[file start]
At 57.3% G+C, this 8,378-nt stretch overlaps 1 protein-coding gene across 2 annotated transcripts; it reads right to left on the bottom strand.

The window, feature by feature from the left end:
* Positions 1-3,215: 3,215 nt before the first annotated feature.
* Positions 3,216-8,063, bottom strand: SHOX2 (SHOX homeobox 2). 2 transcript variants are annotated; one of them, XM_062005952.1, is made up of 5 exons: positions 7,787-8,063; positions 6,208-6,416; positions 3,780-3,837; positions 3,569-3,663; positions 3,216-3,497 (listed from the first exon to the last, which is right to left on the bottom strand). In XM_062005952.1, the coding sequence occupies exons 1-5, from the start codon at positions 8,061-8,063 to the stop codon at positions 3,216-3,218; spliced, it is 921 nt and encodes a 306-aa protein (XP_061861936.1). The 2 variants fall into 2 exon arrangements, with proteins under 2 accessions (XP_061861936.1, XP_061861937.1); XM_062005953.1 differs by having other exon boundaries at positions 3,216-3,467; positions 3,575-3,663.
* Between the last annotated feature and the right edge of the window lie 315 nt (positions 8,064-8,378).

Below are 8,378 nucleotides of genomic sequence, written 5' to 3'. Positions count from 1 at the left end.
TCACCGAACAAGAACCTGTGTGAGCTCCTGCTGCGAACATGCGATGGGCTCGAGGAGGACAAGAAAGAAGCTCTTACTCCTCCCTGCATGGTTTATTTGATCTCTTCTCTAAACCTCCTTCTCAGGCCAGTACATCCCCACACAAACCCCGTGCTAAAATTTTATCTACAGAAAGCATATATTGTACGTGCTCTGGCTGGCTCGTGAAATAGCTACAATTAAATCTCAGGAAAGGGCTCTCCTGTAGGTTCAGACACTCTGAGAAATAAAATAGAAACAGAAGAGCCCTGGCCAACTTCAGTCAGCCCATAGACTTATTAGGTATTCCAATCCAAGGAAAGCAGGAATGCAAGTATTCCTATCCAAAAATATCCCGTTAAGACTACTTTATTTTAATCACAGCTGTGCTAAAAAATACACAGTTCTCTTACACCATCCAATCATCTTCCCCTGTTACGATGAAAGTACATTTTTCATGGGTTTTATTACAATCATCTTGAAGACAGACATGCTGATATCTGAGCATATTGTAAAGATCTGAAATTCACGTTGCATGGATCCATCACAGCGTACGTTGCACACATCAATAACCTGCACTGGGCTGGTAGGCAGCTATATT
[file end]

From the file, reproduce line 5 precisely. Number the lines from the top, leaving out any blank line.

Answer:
* Between the last annotated feature and the right edge of the window lie 315 nt (positions 8,064-8,378).